Saturday, April 12, 2014

ETCHED IN OLD STONE: Family Names #5 (Thones)

German immigrant 1683-THONES KUNDERS (1653-1729) 9th Great Grandfather
Glover/Morgan/BATES-BOOHER/Koon/Conread (Kunders)
 Image source & Family History link 
What makes this family discovery so interesting is that it had to be 'unraveled' through generations of name changes.  Although the Anglo-Saxon names like Glover, Morgan and Bates remain true through the years, our Germanic lineage takes on numerous transformations.
The reason for this is probably due to several factors:
  1. Many European immigrants adopted a phonetic English spelling upon arrival in colonial America.  
  2. Some may have been illiterate and depended on others to record family names, but it must be said that the majority of our German immigrant ancestors were educated and often multilingual.
  3. After the Hessian/Deutch conflicts of revolutionary and more modern war times, many German surnames became intentionally anglicized to avoid negative impact on long-established Euro-American families.
For instance, my 6th great grandparents, Joseph Coon and Catherine Cunread were  of  the German immigrant Kuhn and Kunders families.  The Kunders name, in particular, made several transformations in the first and second American-born generations with Kunder(s), Conders, Conrad, Conard, Cunard, Coonrod and Cunread being used.  The generation after Coon-Conread is Booher, a name that will have the amateur genealogist searching through Booker, Bucher, and yes, even Boogher family trees.

But let's get back to the subject of this post -Thones Kunders.  Drawing on my abysmally umlautish college German lessons, I am inclined to attribute the recording of "Dennis" for Thones' name in the ancestral records to the simple fact that the two names are pronounced similarly.  But, anglicization aside, urgrossvater Thones was one more of our family's many ordinary 17th Century immigrants who made extra-ordinary contributions to the founding of America.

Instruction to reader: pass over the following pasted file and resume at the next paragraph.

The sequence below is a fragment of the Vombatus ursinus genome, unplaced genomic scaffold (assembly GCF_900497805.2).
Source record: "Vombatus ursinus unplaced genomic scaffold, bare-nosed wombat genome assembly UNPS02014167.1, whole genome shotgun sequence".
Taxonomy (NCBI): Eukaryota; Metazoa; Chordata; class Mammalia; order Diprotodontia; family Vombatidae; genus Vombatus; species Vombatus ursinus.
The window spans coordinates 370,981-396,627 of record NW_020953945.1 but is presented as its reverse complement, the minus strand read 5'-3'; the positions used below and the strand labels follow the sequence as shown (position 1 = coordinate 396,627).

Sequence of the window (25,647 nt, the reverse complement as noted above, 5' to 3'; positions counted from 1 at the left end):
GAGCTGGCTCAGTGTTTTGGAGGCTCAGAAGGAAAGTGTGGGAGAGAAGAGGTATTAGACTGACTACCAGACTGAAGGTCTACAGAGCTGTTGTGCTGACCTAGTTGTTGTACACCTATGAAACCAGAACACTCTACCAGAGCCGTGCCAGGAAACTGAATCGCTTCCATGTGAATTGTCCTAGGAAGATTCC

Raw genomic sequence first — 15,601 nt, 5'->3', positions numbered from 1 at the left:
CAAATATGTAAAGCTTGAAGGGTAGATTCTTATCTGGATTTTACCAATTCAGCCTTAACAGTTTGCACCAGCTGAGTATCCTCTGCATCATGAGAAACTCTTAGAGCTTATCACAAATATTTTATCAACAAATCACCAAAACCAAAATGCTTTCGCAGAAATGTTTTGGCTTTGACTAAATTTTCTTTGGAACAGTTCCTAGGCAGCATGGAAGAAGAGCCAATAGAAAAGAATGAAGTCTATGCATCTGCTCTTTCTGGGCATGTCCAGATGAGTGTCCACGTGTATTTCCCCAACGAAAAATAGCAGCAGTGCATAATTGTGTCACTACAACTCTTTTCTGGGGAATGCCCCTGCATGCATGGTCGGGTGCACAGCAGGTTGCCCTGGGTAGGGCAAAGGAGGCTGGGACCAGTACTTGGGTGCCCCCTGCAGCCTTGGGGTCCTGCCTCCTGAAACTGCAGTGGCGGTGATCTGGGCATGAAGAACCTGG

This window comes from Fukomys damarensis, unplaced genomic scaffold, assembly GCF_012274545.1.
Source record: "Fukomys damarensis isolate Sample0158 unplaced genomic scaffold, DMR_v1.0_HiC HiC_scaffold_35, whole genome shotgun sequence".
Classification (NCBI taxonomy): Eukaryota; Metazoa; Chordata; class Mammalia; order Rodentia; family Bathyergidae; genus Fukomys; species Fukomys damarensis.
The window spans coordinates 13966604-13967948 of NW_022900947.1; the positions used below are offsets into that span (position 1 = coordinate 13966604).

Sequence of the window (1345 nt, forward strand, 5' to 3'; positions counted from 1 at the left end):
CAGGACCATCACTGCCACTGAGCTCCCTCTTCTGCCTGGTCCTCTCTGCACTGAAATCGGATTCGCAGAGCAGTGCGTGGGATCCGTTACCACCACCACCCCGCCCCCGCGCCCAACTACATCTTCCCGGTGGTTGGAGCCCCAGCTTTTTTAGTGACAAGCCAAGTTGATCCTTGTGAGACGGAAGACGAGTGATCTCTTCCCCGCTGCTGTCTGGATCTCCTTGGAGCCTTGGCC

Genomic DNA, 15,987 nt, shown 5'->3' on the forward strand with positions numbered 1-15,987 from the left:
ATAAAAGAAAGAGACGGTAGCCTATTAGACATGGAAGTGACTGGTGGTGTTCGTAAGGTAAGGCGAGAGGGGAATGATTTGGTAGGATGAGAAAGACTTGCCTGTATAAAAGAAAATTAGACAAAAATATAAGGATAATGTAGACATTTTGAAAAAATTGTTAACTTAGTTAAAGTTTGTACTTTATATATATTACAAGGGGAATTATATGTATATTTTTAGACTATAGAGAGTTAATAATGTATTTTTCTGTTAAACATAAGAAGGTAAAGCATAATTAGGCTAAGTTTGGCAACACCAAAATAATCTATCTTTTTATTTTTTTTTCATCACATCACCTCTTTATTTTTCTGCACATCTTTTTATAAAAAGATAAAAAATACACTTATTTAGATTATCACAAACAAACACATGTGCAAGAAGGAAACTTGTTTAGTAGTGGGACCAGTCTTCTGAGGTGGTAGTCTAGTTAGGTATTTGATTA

Thones Kunders and his family arrived in America in October, 1683 aboard the ship "Concord."  Thones was one of thirteen men who, with their related families emigrated from Krefeld, a city near the German-Holland border of the Rhine valley to settle on lands purchased by the Frankfort Company from William Penn.  Their settlement was appropriately named "Germantown."  Within weeks, the 6,000 acres were divided into lots as described years later:

Source: Rgsmith2b at en.wikipedia (dot marks Thones Kunders lot)
"We whose names are to these presents subscribed, do hereby certify unto all whom
it may concern, that soon after our arrival in this province of Pennsylvania, in
October, 1683, to our certain knowledge, Herman Op den Graeff, Dirk Op den
Graeff, and Abraham Op den Graeff, as well as ourselves, in the cave of Francis
Daniel Pastorius at Philadelphia, did cast lots for the respective lots which
they and we then began to settle in Germantown, and the said Graeffs (three
brothers) have sold their several lots, each by himself, no less than if a
division in writing had been made by them.
Witness our hands this 29th Nov. A. D. 1709. Lenart Arets, Jan Lensen, Thones
Kunders, Willem Streypers, Abraham Tunes, Jan Lucken, Reiner Tysen."

These immigrants were mostly Mennonite and Quaker, bringing with them skill in weaving linens and a strong work ethic.  (Thones was a dyer by trade.)  They wintered through hardship and privation in makeshift shelters bolstered by community and faith to see the spring of a new life in America.
In 1797 Robert Proud published History of Pennsylvania in which he noted:
"Among the first Germantown settlers was Dennis Conrad [Thones Kunders].  The first religious meeting of the Quakers, in that place, was held at his house in 1683.  He was a hospitable, well-disposed man, of an inoffensive life and good character."

However, American history was shaped in his house.  Five years after arrival, a neighborhood group gathered at Thones Kunders' home to compose a written protest against the practice of slavery ...177 years before it was abolished by the 13th Amendment to the U.S. Constitution.  Based on the Christian "Golden Rule," this statement was largely ignored at the time, but would -in hindsight- provide the foundation for America's abolition movement.

An excerpt from the document, written in English and composed on Thones' table (which still survives) on April 18, 1688:
"There is a saying that we shall doe to all men like as we will be done ourselves; making no difference of what generation, descent or colour they are. And those who steal or rob men, and those who buy or purchase them, are they not alike? Here is liberty of conscience wch is right and reasonable; here ought to be likewise liberty of ye body, except of evil-doers, wch is an other case. But to bring men hither, or to rob and sell them against their will, we stand against."  (signers: Francis Daniell Pastorius, Garret Hendericks, Derick Op den Graeff,  and Abraham Op den Graef)
The anti-slavery document drafted at Thones Kunders' house 1688 (front/back)

Bender, Harold S. "Germantown Mennonite Settlement (Pennsylvania, USA)." Global Anabaptist Mennonite Encyclopedia Online. 1956. Web. 14 Apr 2014.

Thiessen, Richard D. "Concord (Ship)." Global Anabaptist Mennonite Encyclopedia Online. October 2013. Web. 14 Apr 2014.